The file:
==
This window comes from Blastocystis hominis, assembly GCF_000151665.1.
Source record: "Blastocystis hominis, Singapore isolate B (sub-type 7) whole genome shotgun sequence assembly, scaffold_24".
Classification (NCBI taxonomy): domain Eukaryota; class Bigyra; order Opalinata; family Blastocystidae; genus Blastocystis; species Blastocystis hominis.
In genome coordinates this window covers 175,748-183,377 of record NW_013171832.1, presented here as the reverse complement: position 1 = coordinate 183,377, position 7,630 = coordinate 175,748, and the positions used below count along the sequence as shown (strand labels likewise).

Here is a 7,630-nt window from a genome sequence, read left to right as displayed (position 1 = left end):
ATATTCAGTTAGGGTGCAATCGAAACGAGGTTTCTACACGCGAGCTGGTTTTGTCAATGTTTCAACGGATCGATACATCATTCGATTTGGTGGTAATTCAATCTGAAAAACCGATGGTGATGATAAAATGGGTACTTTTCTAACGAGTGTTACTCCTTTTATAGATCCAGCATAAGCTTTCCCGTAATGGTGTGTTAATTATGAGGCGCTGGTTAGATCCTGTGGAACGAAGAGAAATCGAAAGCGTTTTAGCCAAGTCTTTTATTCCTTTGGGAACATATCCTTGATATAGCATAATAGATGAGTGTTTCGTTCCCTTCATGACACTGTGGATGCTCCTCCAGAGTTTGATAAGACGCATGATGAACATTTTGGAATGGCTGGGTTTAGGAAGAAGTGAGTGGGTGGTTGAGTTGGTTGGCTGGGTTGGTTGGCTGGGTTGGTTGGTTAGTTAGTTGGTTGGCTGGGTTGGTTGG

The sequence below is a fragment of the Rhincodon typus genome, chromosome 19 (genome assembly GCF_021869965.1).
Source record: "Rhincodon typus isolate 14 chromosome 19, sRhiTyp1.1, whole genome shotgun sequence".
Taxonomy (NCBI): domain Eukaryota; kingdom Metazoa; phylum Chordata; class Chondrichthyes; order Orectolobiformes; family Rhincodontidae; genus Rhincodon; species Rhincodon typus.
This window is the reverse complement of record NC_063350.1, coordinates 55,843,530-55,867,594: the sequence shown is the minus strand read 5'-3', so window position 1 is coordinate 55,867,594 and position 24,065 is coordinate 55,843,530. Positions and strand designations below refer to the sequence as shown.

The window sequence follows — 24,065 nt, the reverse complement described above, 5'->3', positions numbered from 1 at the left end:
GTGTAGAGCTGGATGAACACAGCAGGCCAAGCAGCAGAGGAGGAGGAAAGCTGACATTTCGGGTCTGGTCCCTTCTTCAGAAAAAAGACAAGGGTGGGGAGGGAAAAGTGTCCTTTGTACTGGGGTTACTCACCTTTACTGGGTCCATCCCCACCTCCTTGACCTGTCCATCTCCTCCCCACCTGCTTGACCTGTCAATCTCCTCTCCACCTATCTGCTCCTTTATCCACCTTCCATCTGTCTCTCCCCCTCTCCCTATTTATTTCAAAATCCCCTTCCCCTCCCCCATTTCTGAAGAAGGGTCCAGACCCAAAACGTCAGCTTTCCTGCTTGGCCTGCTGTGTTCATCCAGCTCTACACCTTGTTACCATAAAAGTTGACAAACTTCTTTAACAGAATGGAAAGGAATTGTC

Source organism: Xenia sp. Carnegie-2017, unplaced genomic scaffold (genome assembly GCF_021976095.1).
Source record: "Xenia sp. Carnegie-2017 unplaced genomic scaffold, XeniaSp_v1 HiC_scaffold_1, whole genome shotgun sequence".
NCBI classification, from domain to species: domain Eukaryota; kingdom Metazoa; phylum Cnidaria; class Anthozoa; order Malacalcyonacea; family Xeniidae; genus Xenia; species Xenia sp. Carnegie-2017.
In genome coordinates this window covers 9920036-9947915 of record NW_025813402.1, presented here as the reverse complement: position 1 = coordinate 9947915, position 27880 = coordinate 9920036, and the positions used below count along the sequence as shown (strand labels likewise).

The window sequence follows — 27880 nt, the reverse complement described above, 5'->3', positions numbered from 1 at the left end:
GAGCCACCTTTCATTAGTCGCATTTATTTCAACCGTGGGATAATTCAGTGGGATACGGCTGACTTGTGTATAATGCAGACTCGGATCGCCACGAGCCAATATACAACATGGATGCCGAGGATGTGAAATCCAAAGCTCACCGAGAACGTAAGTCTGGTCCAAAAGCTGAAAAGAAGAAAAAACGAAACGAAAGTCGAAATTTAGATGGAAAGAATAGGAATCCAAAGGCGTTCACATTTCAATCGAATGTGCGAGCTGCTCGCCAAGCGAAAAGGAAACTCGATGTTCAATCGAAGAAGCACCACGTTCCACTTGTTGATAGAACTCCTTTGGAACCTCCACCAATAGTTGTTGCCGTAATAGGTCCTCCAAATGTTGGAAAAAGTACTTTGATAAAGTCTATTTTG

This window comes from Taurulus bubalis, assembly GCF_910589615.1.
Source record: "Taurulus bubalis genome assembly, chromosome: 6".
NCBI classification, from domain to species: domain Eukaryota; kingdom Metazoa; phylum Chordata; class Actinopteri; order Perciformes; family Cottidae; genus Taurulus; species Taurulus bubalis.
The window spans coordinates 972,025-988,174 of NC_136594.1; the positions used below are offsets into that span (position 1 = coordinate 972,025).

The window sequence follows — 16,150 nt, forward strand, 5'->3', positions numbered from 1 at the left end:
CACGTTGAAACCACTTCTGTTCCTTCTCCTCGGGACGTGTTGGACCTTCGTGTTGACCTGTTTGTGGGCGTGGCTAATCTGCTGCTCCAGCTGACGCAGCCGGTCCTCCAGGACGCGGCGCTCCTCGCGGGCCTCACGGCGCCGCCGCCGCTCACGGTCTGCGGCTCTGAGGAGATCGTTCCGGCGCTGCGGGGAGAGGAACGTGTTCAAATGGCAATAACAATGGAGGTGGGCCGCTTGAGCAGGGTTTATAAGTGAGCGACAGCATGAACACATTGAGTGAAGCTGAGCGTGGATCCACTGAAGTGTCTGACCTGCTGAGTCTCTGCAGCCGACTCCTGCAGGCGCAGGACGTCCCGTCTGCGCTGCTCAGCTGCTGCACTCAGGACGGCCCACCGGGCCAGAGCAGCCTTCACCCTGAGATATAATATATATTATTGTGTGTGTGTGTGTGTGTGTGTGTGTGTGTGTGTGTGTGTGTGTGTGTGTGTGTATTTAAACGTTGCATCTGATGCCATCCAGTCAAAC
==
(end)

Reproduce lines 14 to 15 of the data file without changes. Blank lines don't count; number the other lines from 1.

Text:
Source record: "Xenia sp. Carnegie-2017 unplaced genomic scaffold, XeniaSp_v1 HiC_scaffold_1, whole genome shotgun sequence".
NCBI classification, from domain to species: domain Eukaryota; kingdom Metazoa; phylum Cnidaria; class Anthozoa; order Malacalcyonacea; family Xeniidae; genus Xenia; species Xenia sp. Carnegie-2017.